SleepDrops is designed to cover all the bases by supporting normal body processes such as liver function, naturally occurring sleep chemicals and the nervous system.
Problems Sleeping for Blind People
Did you know that 8 out of 10 blind people have problems sleeping?
It’s true. People who are blind or vision impaired are among the most frequent sufferers of sleep disorders in the world.
People who are totally blind (who can’t perceive light) have the highest rate of problems sleeping. The most commonly reported problem for people who are totally blind is non-24-hour-sleep-wake-disorder – where their circadian rhythm is out of sync with the 24 hour clock, meaning they’re unable to sleep at night.
Non-24-hour-sleep-wake-disorder most commonly occurs among the totally-blind population, but also affects those with normal vision.
Most people’s natural sleep cycle (circadian rhythm) functions between 24-25 hours – slightly longer than a full day. During the course of the day, sunlight signals travel from the eyes to the hypothalamus in the brain, and this regulates the production of melatonin. It’s this melatonin that tells us when it’s time to wake up or go to sleep. But if you can’t detect light, your light receptors are faulty, or your hypothalamus is wonky, you might find yourself slipping back into your natural sleep cycle.
This means you will have a couple of days of good sleep, but then you’ll start falling asleep later and later, and wanting to sleep in longer and longer. If you continue to try to sleep and wake at regular times, you will feel drowsy and irritable throughout the day, as your body thinks it should be in bed. Non-24-hour-sleep-wake-disorder is one of the more troublesome problems sleeping, as it often isn’t detected as an actual disorder for several years.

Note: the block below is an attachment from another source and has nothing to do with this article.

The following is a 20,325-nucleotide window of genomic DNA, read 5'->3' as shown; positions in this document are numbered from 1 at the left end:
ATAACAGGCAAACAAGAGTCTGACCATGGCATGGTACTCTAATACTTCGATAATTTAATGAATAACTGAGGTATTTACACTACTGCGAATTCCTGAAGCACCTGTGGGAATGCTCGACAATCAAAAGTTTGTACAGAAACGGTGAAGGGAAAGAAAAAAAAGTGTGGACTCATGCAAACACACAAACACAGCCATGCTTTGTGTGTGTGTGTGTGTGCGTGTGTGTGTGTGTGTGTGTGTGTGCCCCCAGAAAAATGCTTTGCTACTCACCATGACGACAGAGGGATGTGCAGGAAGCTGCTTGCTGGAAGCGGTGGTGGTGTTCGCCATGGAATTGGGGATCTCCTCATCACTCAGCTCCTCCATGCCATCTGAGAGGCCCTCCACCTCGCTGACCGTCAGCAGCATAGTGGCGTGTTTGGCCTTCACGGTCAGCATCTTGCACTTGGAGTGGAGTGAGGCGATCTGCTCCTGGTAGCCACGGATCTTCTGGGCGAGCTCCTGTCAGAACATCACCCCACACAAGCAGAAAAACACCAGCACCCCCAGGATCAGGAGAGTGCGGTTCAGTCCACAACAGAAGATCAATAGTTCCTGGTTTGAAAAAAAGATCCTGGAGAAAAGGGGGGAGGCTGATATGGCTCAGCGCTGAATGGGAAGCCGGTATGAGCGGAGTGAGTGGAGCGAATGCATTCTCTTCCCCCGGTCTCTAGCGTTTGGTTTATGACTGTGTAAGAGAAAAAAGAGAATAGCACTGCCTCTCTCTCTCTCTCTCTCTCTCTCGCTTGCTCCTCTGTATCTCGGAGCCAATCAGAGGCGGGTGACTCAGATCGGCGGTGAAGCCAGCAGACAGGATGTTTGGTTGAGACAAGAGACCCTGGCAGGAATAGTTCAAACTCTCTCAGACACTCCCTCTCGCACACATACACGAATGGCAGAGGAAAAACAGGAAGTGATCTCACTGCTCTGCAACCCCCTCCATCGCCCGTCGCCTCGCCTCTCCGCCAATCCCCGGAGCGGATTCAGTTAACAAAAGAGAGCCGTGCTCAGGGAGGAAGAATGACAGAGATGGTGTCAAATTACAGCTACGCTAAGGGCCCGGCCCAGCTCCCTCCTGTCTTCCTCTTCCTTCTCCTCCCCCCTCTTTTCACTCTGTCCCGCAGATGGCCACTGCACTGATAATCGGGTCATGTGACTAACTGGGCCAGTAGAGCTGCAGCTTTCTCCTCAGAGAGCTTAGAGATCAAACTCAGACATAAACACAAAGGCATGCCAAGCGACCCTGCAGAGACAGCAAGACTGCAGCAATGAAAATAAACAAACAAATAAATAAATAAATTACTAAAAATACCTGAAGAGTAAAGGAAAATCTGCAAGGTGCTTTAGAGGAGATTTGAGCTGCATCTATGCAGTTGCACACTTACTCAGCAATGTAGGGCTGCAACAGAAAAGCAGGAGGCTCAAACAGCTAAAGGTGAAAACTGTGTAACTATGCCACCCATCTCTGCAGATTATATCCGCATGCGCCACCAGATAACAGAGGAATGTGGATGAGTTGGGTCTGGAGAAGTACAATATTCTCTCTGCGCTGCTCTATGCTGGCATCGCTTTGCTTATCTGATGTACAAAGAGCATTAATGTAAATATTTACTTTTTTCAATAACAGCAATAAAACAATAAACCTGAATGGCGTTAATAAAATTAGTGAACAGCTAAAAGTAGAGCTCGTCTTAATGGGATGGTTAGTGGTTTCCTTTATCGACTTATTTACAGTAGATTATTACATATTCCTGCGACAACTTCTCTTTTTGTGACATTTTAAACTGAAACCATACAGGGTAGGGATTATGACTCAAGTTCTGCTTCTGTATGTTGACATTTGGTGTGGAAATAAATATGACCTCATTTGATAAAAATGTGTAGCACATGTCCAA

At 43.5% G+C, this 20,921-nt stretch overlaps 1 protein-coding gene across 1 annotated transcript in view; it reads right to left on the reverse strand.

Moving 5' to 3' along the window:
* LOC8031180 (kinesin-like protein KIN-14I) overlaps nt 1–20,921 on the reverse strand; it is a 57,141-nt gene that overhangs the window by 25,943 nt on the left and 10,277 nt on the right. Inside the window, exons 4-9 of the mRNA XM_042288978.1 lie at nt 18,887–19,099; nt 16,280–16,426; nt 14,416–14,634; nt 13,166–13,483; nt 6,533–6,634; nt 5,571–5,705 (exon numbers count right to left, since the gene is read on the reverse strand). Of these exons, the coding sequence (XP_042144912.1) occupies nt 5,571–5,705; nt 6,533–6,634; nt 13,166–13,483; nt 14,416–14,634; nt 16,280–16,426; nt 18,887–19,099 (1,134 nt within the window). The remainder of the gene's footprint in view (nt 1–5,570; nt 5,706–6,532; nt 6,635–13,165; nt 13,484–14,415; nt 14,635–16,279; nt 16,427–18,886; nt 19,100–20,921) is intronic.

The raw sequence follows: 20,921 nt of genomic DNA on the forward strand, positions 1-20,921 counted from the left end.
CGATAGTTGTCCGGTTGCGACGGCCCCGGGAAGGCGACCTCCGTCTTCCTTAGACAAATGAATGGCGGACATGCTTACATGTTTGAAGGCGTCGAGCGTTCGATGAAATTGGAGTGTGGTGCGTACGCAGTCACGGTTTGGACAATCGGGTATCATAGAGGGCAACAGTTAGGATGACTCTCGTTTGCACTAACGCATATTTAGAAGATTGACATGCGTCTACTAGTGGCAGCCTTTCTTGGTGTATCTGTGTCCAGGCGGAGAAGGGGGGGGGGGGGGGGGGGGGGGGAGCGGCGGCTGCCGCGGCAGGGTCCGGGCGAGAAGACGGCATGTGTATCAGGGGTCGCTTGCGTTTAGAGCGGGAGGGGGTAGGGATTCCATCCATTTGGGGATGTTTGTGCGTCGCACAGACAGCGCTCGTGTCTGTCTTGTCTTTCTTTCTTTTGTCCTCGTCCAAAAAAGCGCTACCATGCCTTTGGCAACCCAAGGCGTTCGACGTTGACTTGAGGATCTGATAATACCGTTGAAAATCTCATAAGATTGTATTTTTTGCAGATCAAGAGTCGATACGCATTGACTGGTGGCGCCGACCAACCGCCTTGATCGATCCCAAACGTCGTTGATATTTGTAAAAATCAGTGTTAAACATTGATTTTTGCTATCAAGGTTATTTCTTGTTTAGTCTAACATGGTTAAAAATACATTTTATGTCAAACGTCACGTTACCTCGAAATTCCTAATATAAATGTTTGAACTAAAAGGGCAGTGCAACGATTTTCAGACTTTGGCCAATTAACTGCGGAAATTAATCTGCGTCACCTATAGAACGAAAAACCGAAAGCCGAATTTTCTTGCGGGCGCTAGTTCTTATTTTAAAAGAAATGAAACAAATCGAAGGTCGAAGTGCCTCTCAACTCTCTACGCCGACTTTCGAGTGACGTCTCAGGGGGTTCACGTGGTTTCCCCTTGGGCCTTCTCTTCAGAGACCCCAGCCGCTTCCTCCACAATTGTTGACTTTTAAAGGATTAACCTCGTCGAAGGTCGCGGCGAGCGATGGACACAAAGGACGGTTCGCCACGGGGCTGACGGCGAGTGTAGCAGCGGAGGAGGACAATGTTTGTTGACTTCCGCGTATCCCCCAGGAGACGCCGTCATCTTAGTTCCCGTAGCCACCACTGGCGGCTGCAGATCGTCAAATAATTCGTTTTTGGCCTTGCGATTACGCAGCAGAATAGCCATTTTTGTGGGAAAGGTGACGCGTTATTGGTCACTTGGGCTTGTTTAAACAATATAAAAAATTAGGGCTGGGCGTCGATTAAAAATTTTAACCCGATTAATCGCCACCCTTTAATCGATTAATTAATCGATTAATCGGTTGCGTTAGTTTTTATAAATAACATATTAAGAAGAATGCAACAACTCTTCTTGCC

People with other vision-impairments, like colour-blindness and light sensitivity, are also prone to problems sleeping, the most common being sleep phase disorders and insomnia.
With over 1200 New Zealanders losing their sight every year, sleeping problems among the blind will continue to increase. One of the best ways to combat these types of sleep-phase and circadian rhythm sleep disorders is with melatonin.
By increasing the amount of melatonin to your brain, you can help regulate your own circadian rhythms and cure your problems sleeping. You can get melatonin in some prescription medicines, but it’s better to use a natural source. Sleepdrops not only contain melatonin, but 25 of the best natural sleep aids for a natural, deep sleep. Herbal sleeping pills containing melatonin have proven to be extremely effective in treating non-24-hour-sleep-wake-disorder, as well as other problems sleeping associated with blindness.